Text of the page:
Last week we celebrated Rosh Hashanah -- the Jewish New Year. One of our favorite rituals associated with this holiday is called "Tashlich" which means "casting off" in Hebrew.

Tashlich is thought to have originated during the Middle Ages inspired by a verse attributed to the prophet Micah:
God will take us back in love;
God will cover up our iniquites,
You [God] will hurl all our sins
Into the depths of the sea. (Micah 7:19)

To perform the ritual of Tashlich, one symbolically casts off one's wrong-doings or transgressions of the previous year by tossing bread crumbs into a body of water. As the bread crumbs are carried away (or eaten by fish) one's sins are symbolically cast away, giving the opportunity for a fresh start in the New Year.
My husband and I first observed Tashlich together in 2001, the week after 9/11. The world had suddenly become sadder and scarier. As we performed Tashlich, I looked out and saw sea lions on the rocks 20 yards from shore. They were peaceful basking in the bleak Autumn sun. The world had changed for us, but it had not changed for them, and that was comforting.

This year we performed Tashlich at the Fitzgerald Marine Reserve -- a tide pool wonderland where, if you look carefully, you can find turban snails & hermit crabs, star fish & sea anemone, sea cucumbers, several types of small fish (the names of which escape me at the moment...) and beautiful sea lions basking nearby on the rocks.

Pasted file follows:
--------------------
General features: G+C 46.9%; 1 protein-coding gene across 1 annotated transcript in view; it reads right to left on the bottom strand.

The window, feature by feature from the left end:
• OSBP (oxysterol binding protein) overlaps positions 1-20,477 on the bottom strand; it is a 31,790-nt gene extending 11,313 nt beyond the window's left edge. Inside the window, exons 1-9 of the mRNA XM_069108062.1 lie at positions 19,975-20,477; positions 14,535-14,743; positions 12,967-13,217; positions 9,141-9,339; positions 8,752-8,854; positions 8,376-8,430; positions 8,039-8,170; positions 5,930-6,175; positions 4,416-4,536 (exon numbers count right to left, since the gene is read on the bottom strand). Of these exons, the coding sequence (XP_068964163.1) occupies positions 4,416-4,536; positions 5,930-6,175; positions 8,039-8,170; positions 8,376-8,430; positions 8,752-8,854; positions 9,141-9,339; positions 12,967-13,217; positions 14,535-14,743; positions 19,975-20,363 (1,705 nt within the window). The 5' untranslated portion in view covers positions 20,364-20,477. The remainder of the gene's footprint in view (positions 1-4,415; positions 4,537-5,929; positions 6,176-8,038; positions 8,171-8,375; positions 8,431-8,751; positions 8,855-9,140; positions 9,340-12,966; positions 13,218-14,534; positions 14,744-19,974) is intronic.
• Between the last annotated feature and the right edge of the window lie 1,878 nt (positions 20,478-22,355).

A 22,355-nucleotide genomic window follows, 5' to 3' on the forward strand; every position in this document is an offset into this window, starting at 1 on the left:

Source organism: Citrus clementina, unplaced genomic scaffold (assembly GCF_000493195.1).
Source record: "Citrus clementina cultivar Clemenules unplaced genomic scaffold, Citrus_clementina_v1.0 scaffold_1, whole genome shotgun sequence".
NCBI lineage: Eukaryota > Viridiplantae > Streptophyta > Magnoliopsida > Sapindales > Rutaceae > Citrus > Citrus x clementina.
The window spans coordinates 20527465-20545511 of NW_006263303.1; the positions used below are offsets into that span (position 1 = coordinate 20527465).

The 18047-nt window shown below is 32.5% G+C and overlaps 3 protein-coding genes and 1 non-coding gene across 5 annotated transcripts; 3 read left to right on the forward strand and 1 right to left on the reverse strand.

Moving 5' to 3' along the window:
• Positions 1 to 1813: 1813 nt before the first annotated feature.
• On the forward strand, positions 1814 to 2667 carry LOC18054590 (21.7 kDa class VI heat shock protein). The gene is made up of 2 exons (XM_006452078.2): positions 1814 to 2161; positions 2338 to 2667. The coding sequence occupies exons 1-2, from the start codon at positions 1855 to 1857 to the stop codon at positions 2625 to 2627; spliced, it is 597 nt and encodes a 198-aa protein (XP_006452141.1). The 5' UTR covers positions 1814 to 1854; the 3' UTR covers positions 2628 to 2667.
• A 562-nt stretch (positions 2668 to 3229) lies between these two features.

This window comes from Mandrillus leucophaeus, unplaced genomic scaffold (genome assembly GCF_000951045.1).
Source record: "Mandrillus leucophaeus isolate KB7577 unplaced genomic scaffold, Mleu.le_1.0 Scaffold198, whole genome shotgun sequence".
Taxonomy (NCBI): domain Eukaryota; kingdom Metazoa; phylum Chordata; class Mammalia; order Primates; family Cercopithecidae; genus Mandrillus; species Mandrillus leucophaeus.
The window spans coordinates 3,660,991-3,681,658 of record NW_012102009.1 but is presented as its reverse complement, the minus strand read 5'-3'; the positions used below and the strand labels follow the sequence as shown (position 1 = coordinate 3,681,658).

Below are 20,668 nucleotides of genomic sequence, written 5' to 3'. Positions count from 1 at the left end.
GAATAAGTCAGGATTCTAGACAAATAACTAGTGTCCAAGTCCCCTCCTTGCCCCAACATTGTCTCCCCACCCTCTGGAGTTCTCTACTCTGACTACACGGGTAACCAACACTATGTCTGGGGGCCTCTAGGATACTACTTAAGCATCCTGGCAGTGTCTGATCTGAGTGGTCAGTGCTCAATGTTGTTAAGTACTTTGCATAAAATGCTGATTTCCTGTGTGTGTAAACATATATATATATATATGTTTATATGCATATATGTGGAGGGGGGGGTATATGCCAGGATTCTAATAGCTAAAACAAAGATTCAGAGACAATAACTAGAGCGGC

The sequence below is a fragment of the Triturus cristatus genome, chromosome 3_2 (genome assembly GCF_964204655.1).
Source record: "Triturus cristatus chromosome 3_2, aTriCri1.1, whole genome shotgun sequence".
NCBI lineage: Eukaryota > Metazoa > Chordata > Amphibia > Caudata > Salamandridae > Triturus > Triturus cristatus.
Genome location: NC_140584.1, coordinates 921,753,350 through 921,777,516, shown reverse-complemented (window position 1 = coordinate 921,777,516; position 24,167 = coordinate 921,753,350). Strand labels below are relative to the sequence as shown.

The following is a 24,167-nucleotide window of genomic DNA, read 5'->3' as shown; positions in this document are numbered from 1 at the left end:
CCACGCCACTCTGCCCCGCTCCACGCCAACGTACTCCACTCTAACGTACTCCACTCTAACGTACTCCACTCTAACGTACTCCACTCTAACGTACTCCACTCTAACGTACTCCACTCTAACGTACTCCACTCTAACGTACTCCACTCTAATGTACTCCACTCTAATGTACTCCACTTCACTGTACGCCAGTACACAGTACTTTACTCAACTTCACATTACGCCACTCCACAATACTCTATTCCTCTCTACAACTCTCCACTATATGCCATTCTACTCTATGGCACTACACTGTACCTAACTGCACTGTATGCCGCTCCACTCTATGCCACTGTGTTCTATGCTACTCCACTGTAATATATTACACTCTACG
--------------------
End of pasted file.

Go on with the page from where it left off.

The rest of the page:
As you can see in the photos, we do not have "sunshine & palm tree" type beaches in Northern California (if you want sunshine and palm trees, you'd best head for Southern California, Hawaii or Florida...) Around here, we bundle up in pull-overs & hats when we head to the beach. Our beaches are gray, blustery and cold -- with those soulful-eyed sea lions who just might be related to the selkies of Ireland...

A few years ago I was doing some research about Tashlich and stumbled on this sweet story called "Breadcrumbs & Magic." Maybe it will inspire you to head to your local beach (or body of water) for a bit of spiritual cleansing. Either way, I wish you Shana Tova -- a Good Year, a Sweet Year.

Shana Tova...

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